This weekend The Chronicle of Higher Education published an opinion piece by Michael Morris arguing that in the name of campus security campuses should start data mining all student internet traffic. Or as the not so subtle, fear mongering, almost fit for Fox News title says, “Mining Student Data Could Save Lives.” Morris’s article to put the matter bluntly is a phenomenally bad idea. Indeed his argument so ill conceived that it is difficult to know where to begin in exposing the problems. Making the University a Police State
'The Fate of an Honest Intellectual', by Noam Chomsky (Excerpted from Understanding Power) I'll tell you another, last case—and there are many others like this. Here's a story which is really tragic. How many of you know about Joan Peters, the book by Joan Peters? There was this best-seller a few years ago [in 1984], it went through about ten printings, by a woman named Joan Peters—or at least, signed by Joan Peters—called From Time Immemorial. It was a big scholarly-looking book with lots of footnotes, which purported to show that the Palestinians were all recent immigrants [i.e. to the Jewish-settled areas of the former Palestine, during the British mandate years of 1920 to 1948]. And it was very popular—it got literally hundreds of rave reviews, and no negative reviews: the Washington Post, the New York Times, everybody was just raving about it.
University Inc. corporate corruption of Research & HE
“We need a wholesale revision of how a democracy both listens to and treats young people.”  The global reach and destructiveness of neoliberal values and disciplinary controls are not only evident in the widespread hardships and human suffering caused by the economic recession of 2008, they are also visible in the ongoing and ruthless assault on the social state, workers, unions, higher education, students, and any vestige of the social at odds with neoliberal values. Under the regime of market fundamentalism, institutions that were meant to limit human suffering and misfortune and protect the public from the excesses of the market have been either weakened or abolished, as are many of those public spheres where private troubles can be understood as social problems and addressed as such.  Privatization has run rampant, engulfing institutions as different in their goals and functions as public schools and core public services, on the one hand, and prisons, on the other. Beyond the Limits of Neoliberal Higher Education: Global Youth Resistance and the American/British Divide | Truthout
Last autumn, there was a military coup in Thailand. The leaders of the coup took a number of steps, rather systematically, as if they had a shopping list. In a sense, they did. Within a matter of days, democracy had been closed down: the coup leaders declared martial law, sent armed soldiers into residential areas, took over radio and TV stations, issued restrictions on the press, tightened some limits on travel, and took certain activists into custody. They were not figuring these things out as they went along.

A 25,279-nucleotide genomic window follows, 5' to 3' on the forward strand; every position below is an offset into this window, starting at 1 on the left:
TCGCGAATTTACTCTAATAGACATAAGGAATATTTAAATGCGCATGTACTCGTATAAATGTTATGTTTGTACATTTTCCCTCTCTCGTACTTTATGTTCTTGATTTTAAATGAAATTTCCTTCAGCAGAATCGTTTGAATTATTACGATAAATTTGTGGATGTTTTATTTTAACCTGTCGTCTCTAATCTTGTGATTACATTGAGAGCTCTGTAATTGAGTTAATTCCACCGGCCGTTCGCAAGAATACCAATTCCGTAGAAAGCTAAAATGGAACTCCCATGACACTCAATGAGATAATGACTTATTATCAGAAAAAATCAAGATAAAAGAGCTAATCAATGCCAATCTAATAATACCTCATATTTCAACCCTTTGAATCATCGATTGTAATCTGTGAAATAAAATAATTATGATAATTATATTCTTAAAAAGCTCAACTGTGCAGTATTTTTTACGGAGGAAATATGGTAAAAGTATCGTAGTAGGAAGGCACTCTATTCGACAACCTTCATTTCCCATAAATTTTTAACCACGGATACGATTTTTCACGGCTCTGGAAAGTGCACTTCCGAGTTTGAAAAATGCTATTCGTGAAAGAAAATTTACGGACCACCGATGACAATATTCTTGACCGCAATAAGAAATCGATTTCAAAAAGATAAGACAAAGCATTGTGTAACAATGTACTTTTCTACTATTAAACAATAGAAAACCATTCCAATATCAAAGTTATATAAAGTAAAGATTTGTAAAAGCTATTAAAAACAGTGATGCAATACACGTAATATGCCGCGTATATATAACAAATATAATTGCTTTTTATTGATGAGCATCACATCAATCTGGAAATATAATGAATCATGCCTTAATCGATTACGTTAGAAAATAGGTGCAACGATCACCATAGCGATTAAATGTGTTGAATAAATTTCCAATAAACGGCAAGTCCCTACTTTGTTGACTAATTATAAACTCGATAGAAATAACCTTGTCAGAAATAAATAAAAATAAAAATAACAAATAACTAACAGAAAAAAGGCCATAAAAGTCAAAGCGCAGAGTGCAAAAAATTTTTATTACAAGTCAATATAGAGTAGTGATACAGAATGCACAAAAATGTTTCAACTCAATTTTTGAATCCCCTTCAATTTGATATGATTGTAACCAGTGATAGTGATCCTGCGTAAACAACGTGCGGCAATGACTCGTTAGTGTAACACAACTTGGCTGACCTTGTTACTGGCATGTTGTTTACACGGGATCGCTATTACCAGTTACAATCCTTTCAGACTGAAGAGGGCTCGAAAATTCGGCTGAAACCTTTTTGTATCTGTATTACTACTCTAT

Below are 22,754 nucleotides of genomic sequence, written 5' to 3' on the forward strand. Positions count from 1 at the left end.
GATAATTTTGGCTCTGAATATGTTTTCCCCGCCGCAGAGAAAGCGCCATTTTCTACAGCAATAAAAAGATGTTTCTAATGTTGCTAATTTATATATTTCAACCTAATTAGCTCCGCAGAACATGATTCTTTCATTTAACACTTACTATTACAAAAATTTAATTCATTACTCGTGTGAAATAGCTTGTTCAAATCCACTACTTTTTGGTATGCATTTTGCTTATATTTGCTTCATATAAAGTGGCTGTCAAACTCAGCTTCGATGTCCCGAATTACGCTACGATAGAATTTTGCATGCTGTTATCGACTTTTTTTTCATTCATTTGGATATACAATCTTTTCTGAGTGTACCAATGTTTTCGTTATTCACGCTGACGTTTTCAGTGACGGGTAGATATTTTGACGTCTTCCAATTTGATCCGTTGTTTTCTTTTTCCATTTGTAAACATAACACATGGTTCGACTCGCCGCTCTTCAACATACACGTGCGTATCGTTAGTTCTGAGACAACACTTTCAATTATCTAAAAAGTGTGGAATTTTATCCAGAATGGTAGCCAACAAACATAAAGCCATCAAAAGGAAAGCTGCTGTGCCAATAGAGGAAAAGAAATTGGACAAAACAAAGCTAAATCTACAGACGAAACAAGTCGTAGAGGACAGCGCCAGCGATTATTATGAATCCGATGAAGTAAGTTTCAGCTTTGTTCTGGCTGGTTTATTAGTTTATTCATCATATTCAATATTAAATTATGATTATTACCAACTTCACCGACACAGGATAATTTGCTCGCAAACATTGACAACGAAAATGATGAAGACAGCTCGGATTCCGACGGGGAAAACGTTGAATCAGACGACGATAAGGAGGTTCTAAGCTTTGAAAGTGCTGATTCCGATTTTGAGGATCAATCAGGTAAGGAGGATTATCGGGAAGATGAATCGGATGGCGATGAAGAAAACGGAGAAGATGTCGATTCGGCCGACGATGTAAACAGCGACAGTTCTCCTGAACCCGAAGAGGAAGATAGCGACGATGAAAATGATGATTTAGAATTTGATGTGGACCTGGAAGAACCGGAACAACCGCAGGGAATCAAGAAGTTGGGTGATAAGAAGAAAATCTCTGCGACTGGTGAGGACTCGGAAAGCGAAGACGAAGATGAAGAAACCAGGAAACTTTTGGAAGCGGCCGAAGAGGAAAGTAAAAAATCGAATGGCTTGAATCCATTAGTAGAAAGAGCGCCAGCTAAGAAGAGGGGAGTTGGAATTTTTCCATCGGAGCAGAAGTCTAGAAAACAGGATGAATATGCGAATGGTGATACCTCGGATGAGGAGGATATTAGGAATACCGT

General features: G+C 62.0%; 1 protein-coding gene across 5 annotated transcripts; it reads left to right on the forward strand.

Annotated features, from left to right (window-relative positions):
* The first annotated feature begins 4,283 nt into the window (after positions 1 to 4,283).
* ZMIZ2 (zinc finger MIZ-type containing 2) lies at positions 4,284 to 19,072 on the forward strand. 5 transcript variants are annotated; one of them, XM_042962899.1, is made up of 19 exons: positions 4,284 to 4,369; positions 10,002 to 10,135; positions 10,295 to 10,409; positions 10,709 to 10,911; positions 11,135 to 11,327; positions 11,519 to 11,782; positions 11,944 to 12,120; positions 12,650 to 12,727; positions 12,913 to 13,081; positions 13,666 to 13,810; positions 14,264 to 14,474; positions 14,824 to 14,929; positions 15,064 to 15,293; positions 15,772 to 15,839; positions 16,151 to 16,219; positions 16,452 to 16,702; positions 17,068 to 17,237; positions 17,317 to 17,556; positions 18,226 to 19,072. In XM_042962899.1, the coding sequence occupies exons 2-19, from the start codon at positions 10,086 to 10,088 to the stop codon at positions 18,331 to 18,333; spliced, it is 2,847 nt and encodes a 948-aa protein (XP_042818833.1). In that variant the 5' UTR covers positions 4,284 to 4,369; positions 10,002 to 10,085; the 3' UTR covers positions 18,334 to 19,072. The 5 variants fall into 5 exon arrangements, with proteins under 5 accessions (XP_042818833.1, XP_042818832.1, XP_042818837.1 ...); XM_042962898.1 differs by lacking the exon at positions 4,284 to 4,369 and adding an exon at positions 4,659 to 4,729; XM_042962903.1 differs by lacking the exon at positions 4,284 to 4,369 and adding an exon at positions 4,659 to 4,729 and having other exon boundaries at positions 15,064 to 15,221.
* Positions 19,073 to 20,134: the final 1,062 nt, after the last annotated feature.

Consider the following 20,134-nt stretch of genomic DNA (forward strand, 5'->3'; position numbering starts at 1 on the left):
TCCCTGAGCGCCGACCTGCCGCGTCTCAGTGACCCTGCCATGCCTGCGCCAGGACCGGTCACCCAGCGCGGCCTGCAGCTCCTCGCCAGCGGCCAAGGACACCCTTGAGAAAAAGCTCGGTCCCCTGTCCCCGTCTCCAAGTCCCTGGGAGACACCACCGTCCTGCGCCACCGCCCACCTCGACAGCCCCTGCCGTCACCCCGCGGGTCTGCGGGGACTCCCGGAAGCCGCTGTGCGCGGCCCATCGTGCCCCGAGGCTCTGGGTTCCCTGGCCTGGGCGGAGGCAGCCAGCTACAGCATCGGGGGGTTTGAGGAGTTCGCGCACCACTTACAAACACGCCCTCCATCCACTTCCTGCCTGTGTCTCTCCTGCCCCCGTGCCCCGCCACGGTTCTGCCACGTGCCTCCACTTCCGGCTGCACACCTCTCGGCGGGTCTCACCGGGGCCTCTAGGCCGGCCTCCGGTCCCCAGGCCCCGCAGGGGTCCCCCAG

Activists: Gabriela Romano, Jenny Lujan and Marcela Crabbe Filmmaker: Rodrigo Vazquez Argentinians are used to hitting the streets to start revolutions, fight for their rights or overthrow governments. But now people are taking to the streets to protect the country's valuable water sources up in the Andean mountains from multinational mining companies. This film is made from within the anti-mining activist movement and will follow three teachers that have defeated a Canadian mining company and are now mounting a campaign against a Chinese one. How to Stop a Multinational - Activate
The New American Corporate State - Forbes.com
In a noted 2008 essay, Mark Fisher reflected on the pervasive sense of capitalism’s permanence, a feeling he termed “capitalist realism.” But despite its gloomy tone, the piece ended on a note of hope: The very oppressive pervasiveness of capitalist realism means that even glimmers of alternative political and economic possibilities can have a disproportionately great effect. The tiniest event can tear a hole in the grey curtain of reaction which has marked the horizons of possibility under capitalist realism. The Strike and Its Enemies
The State of Statelessness - Henry Farrell Under Three Flags: Anarchism and the Anti-Colonial Imaginationby Benedict AndersonVerso, 2006, 255 pp., $25 The Art of Not Being Governed: An Anarchist History of Upland Southeast Asiaby James C. ScottYale University Press, 2009, 464 pp., $35 On August 8, 1897, Michele Angiolillo, an Italian anarchist, shot Antonio Cánovas del Castillo, the Prime Minister of Spain.